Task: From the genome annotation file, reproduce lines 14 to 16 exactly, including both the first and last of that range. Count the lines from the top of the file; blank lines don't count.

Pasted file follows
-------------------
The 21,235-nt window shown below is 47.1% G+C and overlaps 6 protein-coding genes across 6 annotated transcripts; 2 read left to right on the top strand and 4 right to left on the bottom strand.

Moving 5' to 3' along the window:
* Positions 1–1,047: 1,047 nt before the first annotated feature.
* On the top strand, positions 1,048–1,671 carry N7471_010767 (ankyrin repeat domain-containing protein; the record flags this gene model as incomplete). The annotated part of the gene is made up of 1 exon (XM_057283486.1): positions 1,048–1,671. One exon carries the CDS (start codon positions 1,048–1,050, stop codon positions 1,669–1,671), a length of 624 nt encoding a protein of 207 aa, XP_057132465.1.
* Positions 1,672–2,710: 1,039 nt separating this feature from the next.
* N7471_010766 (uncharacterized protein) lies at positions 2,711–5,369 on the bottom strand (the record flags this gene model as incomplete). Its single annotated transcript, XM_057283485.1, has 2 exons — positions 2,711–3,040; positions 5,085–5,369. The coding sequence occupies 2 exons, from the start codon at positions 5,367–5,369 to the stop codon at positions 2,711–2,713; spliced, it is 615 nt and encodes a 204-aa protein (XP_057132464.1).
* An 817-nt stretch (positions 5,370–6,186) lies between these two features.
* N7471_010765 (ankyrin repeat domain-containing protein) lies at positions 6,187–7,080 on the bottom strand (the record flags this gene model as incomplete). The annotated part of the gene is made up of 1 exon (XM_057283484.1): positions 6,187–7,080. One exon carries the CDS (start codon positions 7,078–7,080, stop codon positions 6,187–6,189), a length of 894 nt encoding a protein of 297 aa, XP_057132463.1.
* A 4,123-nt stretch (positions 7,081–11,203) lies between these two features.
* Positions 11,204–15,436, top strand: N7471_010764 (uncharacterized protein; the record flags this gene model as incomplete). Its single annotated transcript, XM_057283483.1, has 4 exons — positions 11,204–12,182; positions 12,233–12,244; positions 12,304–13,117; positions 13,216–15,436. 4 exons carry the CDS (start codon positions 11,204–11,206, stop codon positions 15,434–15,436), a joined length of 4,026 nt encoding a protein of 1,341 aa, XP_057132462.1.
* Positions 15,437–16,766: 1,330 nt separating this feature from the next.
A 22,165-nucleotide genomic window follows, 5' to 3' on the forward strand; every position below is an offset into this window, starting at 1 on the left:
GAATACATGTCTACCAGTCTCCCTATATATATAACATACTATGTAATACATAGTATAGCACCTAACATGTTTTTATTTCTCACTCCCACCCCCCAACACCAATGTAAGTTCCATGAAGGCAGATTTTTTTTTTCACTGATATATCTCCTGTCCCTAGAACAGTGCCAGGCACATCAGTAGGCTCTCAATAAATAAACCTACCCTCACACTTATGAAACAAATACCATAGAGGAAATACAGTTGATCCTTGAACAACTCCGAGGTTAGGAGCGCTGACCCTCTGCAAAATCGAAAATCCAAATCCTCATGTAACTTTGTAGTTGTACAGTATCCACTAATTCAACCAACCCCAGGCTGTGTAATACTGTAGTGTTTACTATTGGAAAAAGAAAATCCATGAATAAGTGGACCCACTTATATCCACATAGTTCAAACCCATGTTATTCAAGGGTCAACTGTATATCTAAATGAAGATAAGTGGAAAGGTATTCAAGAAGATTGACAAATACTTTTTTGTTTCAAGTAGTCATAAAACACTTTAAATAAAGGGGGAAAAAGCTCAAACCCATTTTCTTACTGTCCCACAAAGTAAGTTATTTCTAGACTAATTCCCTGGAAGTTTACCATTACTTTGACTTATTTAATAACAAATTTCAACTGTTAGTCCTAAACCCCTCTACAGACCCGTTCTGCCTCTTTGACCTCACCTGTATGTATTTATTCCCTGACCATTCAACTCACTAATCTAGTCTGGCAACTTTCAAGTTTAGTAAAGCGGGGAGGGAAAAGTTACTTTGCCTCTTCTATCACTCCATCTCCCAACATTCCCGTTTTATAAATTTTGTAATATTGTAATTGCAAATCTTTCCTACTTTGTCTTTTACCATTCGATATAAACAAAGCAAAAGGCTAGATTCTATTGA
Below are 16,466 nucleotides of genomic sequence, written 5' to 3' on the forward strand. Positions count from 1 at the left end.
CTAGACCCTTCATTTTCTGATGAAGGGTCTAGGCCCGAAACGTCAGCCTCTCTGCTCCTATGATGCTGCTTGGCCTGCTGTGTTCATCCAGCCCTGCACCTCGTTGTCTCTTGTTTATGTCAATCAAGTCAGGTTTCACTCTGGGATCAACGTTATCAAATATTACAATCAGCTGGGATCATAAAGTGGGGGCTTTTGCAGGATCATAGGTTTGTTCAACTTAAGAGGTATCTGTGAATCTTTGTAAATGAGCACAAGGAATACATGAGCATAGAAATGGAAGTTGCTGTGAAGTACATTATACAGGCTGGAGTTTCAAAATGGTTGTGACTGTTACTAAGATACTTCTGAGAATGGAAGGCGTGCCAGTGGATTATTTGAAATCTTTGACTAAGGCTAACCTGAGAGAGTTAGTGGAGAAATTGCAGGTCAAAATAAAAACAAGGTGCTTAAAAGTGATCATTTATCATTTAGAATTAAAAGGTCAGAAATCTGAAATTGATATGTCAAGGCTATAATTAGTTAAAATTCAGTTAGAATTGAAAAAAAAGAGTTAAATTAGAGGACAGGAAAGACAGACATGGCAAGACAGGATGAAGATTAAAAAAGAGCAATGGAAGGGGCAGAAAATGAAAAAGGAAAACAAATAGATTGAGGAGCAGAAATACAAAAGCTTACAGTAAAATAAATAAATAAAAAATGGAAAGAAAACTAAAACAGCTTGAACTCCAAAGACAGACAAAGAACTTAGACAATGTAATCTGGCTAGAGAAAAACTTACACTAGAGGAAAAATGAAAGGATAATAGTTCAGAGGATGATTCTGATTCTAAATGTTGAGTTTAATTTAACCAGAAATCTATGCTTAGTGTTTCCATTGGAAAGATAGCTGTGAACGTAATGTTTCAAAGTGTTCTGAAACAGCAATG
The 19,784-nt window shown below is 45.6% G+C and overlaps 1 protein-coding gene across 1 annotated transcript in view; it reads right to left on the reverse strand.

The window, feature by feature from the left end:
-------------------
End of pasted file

Below are 16,466 nucleotides of genomic sequence, written 5' to 3' on the forward strand. Positions count from 1 at the left end.
CTAGACCCTTCATTTTCTGATGAAGGGTCTAGGCCCGAAACGTCAGCCTCTCTGCTCCTATGATGCTGCTTGGCCTGCTGTGTTCATCCAGCCCTGCACCTCGTTGTCTCTTGTTTATGTCAATCAAGTCAGGTTTCACTCTGGGATCAACGTTATCAAATATTACAATCAGCTGGGATCATAAAGTGGGGGCTTTTGCAGGATCATAGGTTTGTTCAACTTAAGAGGTATCTGTGAATCTTTGTAAATGAGCACAAGGAATACATGAGCATAGAAATGGAAGTTGCTGTGAAGTACATTATACAGGCTGGAGTTTCAAAATGGTTGTGACTGTTACTAAGATACTTCTGAGAATGGAAGGCGTGCCAGTGGATTATTTGAAATCTTTGACTAAGGCTAACCTGAGAGAGTTAGTGGAGAAATTGCAGGTCAAAATAAAAACAAGGTGCTTAAAAGTGATCATTTATCATTTAGAATTAAAAGGTCAGAAATCTGAAATTGATATGTCAAGGCTATAATTAGTTAAAATTCAGTTAGAATTGAAAAAAAAGAGTTAAATTAGAGGACAGGAAAGACAGACATGGCAAGACAGGATGAAGATTAAAAAAGAGCAATGGAAGGGGCAGAAAATGAAAAAGGAAAACAAATAGATTGAGGAGCAGAAATACAAAAGCTTACAGTAAAATAAATAAATAAAAAATGGAAAGAAAACTAAAACAGCTTGAACTCCAAAGACAGACAAAGAACTTAGACAATGTAATCTGGCTAGAGAAAAACTTACACTAGAGGAAAAATGAAAGGATAATAGTTCAGAGGATGATTCTGATTCTAAATGTTGAGTTTAATTTAACCAGAAATCTATGCTTAGTGTTTCCATTGGAAAGATAGCTGTGAACGTAATGTTTCAAAGTGTTCTGAAACAGCAATG
The 19,784-nt window shown below is 45.6% G+C and overlaps 1 protein-coding gene across 1 annotated transcript in view; it reads right to left on the reverse strand.